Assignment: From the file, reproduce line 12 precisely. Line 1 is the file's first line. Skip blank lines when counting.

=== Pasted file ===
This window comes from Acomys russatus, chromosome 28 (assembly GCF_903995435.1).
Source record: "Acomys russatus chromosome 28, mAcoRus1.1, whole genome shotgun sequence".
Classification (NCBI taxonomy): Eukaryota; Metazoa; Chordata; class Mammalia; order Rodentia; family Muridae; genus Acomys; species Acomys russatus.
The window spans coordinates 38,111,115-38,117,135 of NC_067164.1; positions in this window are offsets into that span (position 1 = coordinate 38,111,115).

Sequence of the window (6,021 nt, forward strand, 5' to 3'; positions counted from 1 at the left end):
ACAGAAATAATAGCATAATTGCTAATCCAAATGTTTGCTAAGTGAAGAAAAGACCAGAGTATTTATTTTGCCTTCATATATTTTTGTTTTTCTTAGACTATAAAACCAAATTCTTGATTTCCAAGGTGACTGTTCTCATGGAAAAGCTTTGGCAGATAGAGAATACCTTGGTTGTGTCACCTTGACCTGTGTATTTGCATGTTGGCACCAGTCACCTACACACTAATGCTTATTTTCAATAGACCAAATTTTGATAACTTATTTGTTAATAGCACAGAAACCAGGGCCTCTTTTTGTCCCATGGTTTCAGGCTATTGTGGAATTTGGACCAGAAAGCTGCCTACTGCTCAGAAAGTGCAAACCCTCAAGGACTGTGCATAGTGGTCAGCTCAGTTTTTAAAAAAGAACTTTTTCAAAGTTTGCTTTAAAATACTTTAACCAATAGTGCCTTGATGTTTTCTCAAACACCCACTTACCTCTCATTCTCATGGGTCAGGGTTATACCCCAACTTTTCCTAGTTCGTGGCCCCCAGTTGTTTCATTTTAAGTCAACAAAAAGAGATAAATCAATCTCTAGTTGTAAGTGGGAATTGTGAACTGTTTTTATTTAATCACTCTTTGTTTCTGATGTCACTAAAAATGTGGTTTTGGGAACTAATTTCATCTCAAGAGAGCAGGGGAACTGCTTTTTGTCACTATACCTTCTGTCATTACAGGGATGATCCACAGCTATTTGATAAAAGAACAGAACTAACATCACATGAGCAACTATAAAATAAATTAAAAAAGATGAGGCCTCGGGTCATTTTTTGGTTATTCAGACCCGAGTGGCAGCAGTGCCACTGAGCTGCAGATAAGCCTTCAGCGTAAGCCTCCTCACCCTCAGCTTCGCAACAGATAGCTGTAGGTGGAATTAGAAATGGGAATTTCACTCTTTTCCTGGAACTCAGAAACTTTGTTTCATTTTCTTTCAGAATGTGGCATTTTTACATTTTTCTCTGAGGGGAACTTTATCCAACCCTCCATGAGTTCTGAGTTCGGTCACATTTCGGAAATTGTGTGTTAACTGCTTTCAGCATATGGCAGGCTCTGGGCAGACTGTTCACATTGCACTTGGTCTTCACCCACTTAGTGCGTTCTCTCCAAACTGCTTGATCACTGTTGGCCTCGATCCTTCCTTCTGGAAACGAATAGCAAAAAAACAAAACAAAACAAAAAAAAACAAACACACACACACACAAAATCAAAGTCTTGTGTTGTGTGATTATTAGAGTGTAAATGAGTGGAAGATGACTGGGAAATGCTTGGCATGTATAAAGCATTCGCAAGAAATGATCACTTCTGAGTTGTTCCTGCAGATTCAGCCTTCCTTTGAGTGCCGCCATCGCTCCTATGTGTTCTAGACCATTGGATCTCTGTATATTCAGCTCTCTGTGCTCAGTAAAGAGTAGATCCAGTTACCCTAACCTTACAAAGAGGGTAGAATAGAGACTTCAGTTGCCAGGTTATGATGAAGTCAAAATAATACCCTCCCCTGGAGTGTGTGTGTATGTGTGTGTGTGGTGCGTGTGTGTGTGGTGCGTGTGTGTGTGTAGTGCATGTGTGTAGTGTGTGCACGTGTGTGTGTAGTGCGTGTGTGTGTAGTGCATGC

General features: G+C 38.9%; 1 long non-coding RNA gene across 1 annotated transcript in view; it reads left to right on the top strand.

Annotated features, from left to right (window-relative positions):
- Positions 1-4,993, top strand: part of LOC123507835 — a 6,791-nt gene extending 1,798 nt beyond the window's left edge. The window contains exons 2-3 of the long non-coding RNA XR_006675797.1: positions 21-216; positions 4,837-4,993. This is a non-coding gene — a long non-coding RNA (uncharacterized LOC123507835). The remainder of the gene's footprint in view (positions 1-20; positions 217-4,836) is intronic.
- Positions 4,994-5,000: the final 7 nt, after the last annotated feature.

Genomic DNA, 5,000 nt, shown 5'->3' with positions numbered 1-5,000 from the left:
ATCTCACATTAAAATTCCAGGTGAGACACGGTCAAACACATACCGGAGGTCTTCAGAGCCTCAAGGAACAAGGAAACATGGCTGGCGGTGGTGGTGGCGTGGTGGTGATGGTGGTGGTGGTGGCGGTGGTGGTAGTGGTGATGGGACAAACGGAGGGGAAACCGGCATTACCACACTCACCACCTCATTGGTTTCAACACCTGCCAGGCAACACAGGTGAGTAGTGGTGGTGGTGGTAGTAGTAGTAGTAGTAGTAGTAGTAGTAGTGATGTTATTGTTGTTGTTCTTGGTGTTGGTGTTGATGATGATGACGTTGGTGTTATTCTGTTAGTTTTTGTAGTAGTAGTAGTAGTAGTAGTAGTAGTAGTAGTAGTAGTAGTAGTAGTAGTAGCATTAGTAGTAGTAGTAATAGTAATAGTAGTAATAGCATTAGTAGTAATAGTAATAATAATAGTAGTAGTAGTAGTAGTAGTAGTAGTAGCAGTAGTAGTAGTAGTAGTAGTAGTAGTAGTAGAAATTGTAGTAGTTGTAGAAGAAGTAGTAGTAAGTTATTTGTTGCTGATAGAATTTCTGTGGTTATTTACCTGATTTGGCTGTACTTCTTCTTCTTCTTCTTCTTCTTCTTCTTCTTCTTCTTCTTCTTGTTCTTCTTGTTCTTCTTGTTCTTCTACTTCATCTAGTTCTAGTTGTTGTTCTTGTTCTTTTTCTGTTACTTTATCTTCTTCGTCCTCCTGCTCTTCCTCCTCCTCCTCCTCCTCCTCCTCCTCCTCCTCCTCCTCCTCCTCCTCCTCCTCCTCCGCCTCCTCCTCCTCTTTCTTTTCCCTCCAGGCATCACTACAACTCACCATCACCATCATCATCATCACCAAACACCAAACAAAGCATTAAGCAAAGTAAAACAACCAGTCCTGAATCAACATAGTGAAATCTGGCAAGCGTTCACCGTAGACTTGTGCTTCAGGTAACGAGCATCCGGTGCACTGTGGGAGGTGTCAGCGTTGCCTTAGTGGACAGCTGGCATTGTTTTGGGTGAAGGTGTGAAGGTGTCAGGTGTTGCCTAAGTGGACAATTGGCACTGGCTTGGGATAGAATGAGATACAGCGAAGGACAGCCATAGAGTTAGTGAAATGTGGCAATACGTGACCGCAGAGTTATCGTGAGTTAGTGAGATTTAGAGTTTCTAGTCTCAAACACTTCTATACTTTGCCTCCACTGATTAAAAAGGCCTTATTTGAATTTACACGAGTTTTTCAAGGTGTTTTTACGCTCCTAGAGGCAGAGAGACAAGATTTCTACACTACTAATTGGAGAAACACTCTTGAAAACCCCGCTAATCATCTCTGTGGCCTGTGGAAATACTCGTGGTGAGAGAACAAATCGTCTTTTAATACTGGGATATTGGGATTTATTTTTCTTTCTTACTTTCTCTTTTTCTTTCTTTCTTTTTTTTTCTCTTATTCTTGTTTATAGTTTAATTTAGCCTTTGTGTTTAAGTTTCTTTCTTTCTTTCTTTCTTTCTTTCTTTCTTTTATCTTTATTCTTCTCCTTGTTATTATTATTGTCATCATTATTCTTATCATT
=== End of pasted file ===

ATCTCACATTAAAATTCCAGGTGAGACACGGTCAAACACATACCGGAGGTCTTCAGAGCCTCAAGGAACAAGGAAACATGGCTGGCGGTGGTGGTGGCGTGGTGGTGATGGTGGTGGTGGTGGCGGTGGTGGTAGTGGTGATGGGACAAACGGAGGGGAAACCGGCATTACCACACTCACCACCTCATTGGTTTCAACACCTGCCAGGCAACACAGGTGAGTAGTGGTGGTGGTGGTAGTAGTAGTAGTAGTAGTAGTAGTAGTAGTGATGTTATTGTTGTTGTTCTTGGTGTTGGTGTTGATGATGATGACGTTGGTGTTATTCTGTTAGTTTTTGTAGTAGTAGTAGTAGTAGTAGTAGTAGTAGTAGTAGTAGTAGTAGTAGTAGTAGCATTAGTAGTAGTAGTAATAGTAATAGTAGTAATAGCATTAGTAGTAATAGTAATAATAATAGTAGTAGTAGTAGTAGTAGTAGTAGTAGCAGTAGTAGTAGTAGTAGTAGTAGTAGTAGTAGAAATTGTAGTAGTTGTAGAAGAAGTAGTAGTAAGTTATTTGTTGCTGATAGAATTTCTGTGGTTATTTACCTGATTTGGCTGTACTTCTTCTTCTTCTTCTTCTTCTTCTTCTTCTTCTTCTTCTTCTTGTTCTTCTTGTTCTTCTTGTTCTTCTACTTCATCTAGTTCTAGTTGTTGTTCTTGTTCTTTTTCTGTTACTTTATCTTCTTCGTCCTCCTGCTCTTCCTCCTCCTCCTCCTCCTCCTCCTCCTCCTCCTCCTCCTCCTCCTCCTCCTCCTCCTCCGCCTCCTCCTCCTCTTTCTTTTCCCTCCAGGCATCACTACAACTCACCATCACCATCATCATCATCACCAAACACCAAACAAAGCATTAAGCAAAGTAAAACAACCAGTCCTGAATCAACATAGTGAAATCTGGCAAGCGTTCACCGTAGACTTGTGCTTCAGGTAACGAGCATCCGGTGCACTGTGGGAGGTGTCAGCGTTGCCTTAGTGGACAGCTGGCATTGTTTTGGGTGAAGGTGTGAAGGTGTCAGGTGTTGCCTAAGTGGACAATTGGCACTGGCTTGGGATAGAATGAGATACAGCGAAGGACAGCCATAGAGTTAGTGAAATGTGGCAATACGTGACCGCAGAGTTATCGTGAGTTAGTGAGATTTAGAGTTTCTAGTCTCAAACACTTCTATACTTTGCCTCCACTGATTAAAAAGGCCTTATTTGAATTTACACGAGTTTTTCAAGGTGTTTTTACGCTCCTAGAGGCAGAGAGACAAGATTTCTACACTACTAATTGGAGAAACACTCTTGAAAACCCCGCTAATCATCTCTGTGGCCTGTGGAAATACTCGTGGTGAGAGAACAAATCGTCTTTTAATACTGGGATATTGGGATTTATTTTTCTTTCTTACTTTCTCTTTTTCTTTCTTTCTTTTTTTTTCTCTTATTCTTGTTTATAGTTTAATTTAGCCTTTGTGTTTAAGTTTCTTTCTTTCTTTCTTTCTTTCTTTCTTTCTTTTATCTTTATTCTTCTCCTTGTTATTATTATTGTCATCATTATTCTTATCATT